Last Saturday began as an ordinary enough day. I went to synagogue and sat on the left side of the sanctuary next to my friends Bunny and Sam. The synagogue was buzzing with the life-cycle energy of a bat mitzvah, a baby naming and two aufrufs – when a bride and groom are called to the Torah on the Sabbath before their wedding – and a 70th birthday. A lovely, typical shul-ish kind of morning. The regulars sat in their usual seats. The rabbi talked about grappling with G-d. And the Kiddush that followed was, well, the same Kiddush that goes down every week.
More than 2,000 miles away Gabrielle Giffords – 40-years-old and the congressional representative of Arizona’s 8th District – was shot at point-blank range with a 9mm Glock handgun as my fellow congregants and I filed out of the sanctuary. Thirteen others were wounded in this incident, and six people were killed, including a 9-year-old girl. Giffords was the target, and she was hit in front of a Safeway in Tucson during a gathering she called “Congress on Your Corner.” Giffords frequently held these outdoor town meetings to stay in touch with her constituents. I had coincidentally heard her on NPR a few days before and remember being impressed with her forthrightness.
Her assailant was a 22-year-old man who is rabidly anti-government and lists “Mein Kampf” as one of his favorite books. And, yes, Gabrielle Giffords is Jewish. Three years ago she married Captain Mark Kelly, an astronaut, in a Jewish ceremony that was featured in the Vows section of The New York Times, which stated:
… about 300 guests wore yarmulkes, military medals, silver concho studs or designer creations. As the ceremony opened, the wedding canopy was car ried down the grassy aisle to the schmaltzy harmonies of live mariachi, accented by the rhythmic, homey slap of tortillas being made in the hacienda courtyard.
A huppah moving down the aisle to the rhythms of Latino music! Now this is Diaspora Jewry at its best – religious tradition enhanced, not diluted, by the diverse places where Jews live and practice.
Giffords, a Democrat elected to Congress in 2006, took her seat in the then Democrat-controlled House. Things have turned around since then, and she barely won re-election last November. I love facts and figures, so I appreciate that Giffords is the first Jewish congresswoman to be elected in Arizona and only the third woman to be elected to Congress from her state. She is also only the third member of Congress in American history to be gunned down on the job.
Over the past year I’ve pondered some of the issues Giffords has on her plate. Her district runs along a part of the Mexico-United States border, and last spring she spoke out against Arizona’s draconian immigration laws. But she also factored in the will of her constituents in her largely Republican district, and supports gun rights. The windows of her district office in downtown Tucson were shot at after she voted for President Barack Obama’s health care bill.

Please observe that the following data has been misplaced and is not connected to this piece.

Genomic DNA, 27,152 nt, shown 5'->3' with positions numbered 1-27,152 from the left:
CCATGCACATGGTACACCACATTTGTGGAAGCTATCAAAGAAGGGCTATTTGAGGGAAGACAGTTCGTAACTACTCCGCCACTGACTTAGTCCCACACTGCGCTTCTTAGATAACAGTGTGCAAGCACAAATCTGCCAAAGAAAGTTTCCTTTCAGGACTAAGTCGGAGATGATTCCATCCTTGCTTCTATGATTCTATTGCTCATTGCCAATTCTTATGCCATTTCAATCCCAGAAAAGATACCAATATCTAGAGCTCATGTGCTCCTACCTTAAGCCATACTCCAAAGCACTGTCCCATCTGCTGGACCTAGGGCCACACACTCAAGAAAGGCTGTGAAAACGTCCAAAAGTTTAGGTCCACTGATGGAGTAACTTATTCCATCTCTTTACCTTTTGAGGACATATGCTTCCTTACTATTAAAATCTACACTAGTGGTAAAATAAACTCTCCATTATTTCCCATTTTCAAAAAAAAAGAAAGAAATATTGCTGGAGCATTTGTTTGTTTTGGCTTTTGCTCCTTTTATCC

As I write, Gabrielle Giffords’ life is still hanging in the balance. I know the prudent thing to do is not to be too quick to point to anti-Semitism as one of the deranged shooter’s motives. But I’m going to go out on a limb and observe that given his intense anti-government feelings and his fondness for Nazi literature, anti- Semitism factors in there somewhere. I’d also venture to guess that in the coming weeks, I will have some company sitting next to me on my limb.
You cannot read anti-tax or anti-government literature without seeing references to Jewish conspiracies and an America cursed with a Zionist Occupied Government. Of course, none of this garbage makes sense, but the steady accretion of hate continues— month after month, year after year. In earlier columns I’ve talked about my cocktail conversation killing job in the mid 80s through the early 90s in which I monitored right-wing extremists for a Jewish civil rights organization. Those extremists’ pamphlets and sorry newsletters were a ludicrous, weak parody of hate—that is, until it began to creep into mainstream American life.
Remember the Oklahoma City bombing in the mid-’90s? Take note of the intensity of political vitriol in the past decade on the airwaves. In this past year alone, cordial disagreement on issues has been overrun by angry talk singling out relatively liberal politicians as target practice.
Two days before she was shot, Giffords was among the lawmakers reading the Constitution aloud on the House floor to mark the beginning of the 112th Congress. She was randomly assigned to read the First Amendment.
It’s fitting that Gabrielle Giffords entered the words “peaceably to assemble or petition the government for redress of grievances” as well as “Congress shall make no law … prohibiting the free exercise thereof; or abridging the freedom of speech, or of the press” into the congressional record last week. Judaism teaches that words matter. In America the freedom to use or misuse words is constitutionally protected. Going beyond that to hurt or kill someone is a sin and a crime.